Writers are raising doubts about the veracity of an eight-year-old book on playwright Tennessee Williams, author of A Streetcar Named Desire, Cat on a Hot Tin Roof, and other classics of the American theater.

In an article for the New Yorker, Helen Shaw examines James Grissom’s Follies of God: Tennessee Williams and the Women of the Fog, published by Knopf in 2015. In the book, Grissom writes that when he was a student at Louisiana State University in 1982, he sent Williams a fan letter, and Williams later met with him, asking him to interview actors, directors, and authors about what Williams meant to them.

Williams died in 1983.

In a starred review, a critic for Kirkus wrote of the book, “There have been plenty of books written about Williams over the past three decades, but few weave so many voices into an original and compelling portrait. Grissom honors the life and achievement of his doomed correspondent.”

Shaw writes that some readers who reviewed Follies of God on Amazon and GoodReads pointed out that the book didn’t contain endnotes.

“For a long time, the charge was ‘Why are there no source notes?’ Well, because I’m the source,” Grissom told Shaw. “It’s a memoir. It’s not a biography.”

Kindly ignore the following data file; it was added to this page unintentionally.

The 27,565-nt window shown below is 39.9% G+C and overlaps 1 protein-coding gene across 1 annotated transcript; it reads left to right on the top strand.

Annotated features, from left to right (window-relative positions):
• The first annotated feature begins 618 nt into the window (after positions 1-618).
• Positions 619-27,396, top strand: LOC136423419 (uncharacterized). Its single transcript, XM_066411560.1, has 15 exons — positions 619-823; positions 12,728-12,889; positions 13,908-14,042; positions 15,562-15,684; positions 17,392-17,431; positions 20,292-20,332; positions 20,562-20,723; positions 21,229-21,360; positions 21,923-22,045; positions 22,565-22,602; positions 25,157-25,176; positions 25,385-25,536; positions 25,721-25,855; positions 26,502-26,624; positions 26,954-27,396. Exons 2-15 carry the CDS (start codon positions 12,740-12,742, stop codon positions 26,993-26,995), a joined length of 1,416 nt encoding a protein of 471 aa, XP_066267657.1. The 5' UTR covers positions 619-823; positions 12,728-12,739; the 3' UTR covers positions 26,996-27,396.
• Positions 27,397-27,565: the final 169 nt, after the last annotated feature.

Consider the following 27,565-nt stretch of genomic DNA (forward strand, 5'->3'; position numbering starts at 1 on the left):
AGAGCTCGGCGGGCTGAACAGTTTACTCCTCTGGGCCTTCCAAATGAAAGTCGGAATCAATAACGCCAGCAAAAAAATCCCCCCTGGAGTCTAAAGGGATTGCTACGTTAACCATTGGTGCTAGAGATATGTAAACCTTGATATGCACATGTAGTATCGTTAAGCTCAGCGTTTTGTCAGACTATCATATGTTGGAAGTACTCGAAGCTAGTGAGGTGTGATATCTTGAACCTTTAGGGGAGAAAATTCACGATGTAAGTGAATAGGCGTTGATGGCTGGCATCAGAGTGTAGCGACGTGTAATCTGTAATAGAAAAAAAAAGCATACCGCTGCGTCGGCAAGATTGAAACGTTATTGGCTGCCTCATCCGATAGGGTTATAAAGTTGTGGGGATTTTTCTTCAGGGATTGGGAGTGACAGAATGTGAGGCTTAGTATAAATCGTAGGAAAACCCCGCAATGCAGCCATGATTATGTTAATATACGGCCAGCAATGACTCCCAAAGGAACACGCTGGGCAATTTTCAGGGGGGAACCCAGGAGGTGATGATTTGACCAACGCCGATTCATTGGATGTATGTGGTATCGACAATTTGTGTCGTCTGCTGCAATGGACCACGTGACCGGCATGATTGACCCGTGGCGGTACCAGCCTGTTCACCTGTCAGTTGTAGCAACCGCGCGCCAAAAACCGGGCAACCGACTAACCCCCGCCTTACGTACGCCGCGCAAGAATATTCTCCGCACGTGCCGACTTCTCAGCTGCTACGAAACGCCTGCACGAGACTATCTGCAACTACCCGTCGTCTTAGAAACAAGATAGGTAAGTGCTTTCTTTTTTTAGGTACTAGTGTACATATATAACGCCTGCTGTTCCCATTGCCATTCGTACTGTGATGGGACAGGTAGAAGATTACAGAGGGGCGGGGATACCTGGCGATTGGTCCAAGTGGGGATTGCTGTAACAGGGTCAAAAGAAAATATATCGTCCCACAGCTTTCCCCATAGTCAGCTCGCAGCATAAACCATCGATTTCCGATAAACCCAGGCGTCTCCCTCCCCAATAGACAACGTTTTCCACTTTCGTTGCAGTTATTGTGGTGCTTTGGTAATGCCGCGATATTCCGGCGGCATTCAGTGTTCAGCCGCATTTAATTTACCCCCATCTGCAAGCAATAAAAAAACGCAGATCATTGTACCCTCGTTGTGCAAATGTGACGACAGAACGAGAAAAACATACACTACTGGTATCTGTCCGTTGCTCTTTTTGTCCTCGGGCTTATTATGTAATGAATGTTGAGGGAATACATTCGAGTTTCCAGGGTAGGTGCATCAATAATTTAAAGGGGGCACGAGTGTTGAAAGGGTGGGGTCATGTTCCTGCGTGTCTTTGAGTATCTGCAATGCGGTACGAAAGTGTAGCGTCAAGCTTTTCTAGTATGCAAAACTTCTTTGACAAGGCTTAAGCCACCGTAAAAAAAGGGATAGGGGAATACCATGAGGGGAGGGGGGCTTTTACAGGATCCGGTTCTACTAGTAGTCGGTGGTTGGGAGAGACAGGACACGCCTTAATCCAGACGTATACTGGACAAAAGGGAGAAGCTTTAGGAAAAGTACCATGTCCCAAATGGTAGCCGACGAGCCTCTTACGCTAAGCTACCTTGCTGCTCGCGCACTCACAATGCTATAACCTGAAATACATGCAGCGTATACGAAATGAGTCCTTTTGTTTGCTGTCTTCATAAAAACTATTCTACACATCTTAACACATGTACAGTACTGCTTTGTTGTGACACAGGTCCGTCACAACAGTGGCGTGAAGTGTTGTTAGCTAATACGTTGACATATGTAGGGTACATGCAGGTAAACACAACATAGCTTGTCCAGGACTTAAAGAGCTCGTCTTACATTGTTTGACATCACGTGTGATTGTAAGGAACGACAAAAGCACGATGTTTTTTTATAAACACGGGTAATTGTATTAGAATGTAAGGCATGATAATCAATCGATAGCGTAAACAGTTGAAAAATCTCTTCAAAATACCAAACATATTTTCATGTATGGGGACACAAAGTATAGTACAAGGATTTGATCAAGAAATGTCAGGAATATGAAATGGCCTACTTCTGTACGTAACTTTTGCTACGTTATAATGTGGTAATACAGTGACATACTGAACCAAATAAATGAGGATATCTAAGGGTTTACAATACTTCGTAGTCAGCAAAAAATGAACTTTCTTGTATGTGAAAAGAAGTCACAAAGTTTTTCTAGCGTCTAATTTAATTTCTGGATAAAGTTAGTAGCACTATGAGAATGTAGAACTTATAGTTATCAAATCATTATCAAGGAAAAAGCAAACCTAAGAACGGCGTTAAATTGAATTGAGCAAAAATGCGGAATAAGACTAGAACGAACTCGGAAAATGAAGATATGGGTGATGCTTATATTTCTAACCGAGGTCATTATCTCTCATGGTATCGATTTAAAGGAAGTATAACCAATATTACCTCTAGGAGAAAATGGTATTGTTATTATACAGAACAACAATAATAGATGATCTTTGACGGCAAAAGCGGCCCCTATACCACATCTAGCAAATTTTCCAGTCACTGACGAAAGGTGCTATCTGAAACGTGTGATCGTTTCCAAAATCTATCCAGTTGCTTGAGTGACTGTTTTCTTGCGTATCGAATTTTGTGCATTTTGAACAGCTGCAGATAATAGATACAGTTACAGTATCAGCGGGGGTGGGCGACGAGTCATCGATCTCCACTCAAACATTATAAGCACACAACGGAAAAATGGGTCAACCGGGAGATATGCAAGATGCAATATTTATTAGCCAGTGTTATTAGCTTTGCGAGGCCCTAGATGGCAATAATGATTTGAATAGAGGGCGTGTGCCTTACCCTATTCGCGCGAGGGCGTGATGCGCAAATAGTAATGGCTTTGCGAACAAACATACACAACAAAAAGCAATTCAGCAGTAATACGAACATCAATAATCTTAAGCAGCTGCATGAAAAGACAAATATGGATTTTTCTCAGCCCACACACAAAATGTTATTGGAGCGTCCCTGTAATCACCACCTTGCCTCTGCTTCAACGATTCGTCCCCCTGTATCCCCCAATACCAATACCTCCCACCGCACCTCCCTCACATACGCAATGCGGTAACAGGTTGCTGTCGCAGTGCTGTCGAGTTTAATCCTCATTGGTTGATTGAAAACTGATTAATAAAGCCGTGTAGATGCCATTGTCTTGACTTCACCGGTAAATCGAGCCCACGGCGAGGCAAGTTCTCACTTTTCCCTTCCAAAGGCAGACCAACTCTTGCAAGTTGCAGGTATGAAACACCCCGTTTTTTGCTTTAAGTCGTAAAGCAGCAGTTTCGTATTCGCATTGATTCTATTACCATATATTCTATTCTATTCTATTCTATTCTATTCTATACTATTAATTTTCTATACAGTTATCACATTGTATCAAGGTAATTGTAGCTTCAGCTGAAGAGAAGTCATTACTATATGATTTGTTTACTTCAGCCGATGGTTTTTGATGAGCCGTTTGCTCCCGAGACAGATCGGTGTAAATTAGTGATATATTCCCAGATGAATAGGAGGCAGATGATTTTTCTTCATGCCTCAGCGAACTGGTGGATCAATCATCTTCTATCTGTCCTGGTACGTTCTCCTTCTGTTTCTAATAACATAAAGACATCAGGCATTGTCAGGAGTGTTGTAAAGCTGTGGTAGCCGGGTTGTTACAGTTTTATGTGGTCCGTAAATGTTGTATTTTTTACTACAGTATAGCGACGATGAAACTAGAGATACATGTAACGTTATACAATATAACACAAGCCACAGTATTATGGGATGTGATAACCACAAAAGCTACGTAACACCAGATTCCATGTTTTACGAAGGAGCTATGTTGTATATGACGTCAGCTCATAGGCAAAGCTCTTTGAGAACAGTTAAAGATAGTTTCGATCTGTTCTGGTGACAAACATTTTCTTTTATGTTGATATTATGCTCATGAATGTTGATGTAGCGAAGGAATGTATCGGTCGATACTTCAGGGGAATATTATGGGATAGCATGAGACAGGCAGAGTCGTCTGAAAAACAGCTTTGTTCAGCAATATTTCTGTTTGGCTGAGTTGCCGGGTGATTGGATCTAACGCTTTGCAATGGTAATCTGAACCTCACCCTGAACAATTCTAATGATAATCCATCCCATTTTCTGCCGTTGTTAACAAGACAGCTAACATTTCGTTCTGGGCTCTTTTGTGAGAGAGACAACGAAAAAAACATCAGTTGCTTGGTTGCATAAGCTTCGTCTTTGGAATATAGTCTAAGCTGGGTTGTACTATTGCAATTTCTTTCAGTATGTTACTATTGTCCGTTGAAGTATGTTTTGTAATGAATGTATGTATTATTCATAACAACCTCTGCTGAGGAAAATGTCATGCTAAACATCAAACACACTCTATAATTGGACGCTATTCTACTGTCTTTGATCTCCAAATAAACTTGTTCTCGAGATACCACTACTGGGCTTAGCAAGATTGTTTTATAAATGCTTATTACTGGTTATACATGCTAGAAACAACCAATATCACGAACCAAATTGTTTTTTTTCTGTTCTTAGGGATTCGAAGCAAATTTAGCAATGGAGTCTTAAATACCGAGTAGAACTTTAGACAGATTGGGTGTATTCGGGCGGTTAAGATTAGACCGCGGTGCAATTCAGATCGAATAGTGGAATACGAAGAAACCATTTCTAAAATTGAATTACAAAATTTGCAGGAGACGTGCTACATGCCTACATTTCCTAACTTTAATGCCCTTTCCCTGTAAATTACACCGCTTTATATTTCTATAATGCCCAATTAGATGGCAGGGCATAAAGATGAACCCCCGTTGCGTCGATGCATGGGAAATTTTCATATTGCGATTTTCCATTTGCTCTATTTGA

John S. Bak, a professor and expert on Williams’ later career, told Shaw, “Everyone, probably, within the tight-knit community recognizes [Grissom’s] book as—oh, I don’t want to say ‘fluff,’ but as undocumented, and therefore perhaps unreliable.” And author Dotson Rader, a friend of Williams, told Shaw that Williams did not use cocaine, as Grissom claims in his book.

When Shaw asked to see evidence for the anecdotes and interviews in his book, Grissom initially balked but later provided her with some material. When she asked Grissom why he wouldn’t show her more evidence, Grissom replied, “I’ve also not shown you my penis. I’ve shown other people. You know, there are times and places for things to be shown.…I don’t understand someone just showing up out of thin air and demanding to see documents.”

Knopf provided a statement to the New Yorker about Grissom’s book, which reads in part, “In his contract with Knopf for Follies of God, James Grissom warranted that the content of the book was entirely factual. He stands by that guarantee.”

Michael Schaub, a journalist and regular contributor to NPR, lives near Austin, Texas.